EUE/Screen Gems Studios jumpstarted Georgia’s TV and film revolution
The Lakewood Fairgrounds in South Atlanta has a storied past going back more than a century. Over the years, it has hosted countless farmers showing off their prize pigs, hordes of teenagers screaming down a 66-foot roller coaster drop and crowds of antique shoppers angling for bargains.
And over the past decade, on the same property, Denzel Washington’s Whip crash-landed an airplane, Jennifer Lawrence’s Katniss Everdeen fended off foes with her signature bow and arrow and Millie Bobby Brown’s Eleven took down a scary demogorgon. None of this would have happened in Georgia without the risk-takers at EUE Screen Gems, which also owns sound stages in New York, Miami and Wilmington, North Carolina.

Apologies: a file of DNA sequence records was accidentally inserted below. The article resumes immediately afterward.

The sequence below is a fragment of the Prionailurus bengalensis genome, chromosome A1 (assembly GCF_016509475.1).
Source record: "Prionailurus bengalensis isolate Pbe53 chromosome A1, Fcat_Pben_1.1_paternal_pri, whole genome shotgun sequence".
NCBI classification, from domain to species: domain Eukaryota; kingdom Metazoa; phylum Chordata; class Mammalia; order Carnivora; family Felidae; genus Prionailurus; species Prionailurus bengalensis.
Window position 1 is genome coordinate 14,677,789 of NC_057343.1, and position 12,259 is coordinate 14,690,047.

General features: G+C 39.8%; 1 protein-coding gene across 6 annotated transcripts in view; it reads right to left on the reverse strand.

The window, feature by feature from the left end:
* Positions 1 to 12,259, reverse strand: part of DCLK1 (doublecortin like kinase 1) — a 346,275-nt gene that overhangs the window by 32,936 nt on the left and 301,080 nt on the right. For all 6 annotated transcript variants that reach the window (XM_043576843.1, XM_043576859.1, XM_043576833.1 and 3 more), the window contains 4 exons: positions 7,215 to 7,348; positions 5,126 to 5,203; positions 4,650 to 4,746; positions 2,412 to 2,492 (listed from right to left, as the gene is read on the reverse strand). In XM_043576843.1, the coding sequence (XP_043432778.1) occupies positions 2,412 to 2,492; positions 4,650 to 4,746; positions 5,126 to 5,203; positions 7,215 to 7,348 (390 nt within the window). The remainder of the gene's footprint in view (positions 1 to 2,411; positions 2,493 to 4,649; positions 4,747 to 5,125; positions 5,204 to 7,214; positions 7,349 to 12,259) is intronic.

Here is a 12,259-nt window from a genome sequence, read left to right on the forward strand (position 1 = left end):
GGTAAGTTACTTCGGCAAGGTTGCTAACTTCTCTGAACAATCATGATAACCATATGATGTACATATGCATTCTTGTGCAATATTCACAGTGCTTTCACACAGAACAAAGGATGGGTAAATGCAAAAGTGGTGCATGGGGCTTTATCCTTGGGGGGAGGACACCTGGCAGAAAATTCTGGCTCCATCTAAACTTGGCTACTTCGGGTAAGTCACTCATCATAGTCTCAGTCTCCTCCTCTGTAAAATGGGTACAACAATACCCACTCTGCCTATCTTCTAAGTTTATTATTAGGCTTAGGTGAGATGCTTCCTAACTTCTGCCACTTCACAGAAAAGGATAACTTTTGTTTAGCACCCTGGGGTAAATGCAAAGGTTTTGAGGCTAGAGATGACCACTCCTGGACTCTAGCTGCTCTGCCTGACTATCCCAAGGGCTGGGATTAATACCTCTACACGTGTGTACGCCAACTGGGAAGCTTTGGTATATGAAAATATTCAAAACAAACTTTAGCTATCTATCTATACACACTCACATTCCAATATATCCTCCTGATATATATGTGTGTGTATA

Two years after the state passed generous tax credits to entice the likes of Disney and Sony to invest hundreds of millions of dollars into the state of Georgia, EUE/Screen Gems gambled its own millions of dollars to renovate and open its own studio on 30 acres of Lakewood land in 2010. Kris Bagwell, the studio’s first executive director who is departing later this month, promised hundreds of jobs with a goal to establish Georgia as a truly hospitable home for TV series and big-budget films.
By: Rodney Ho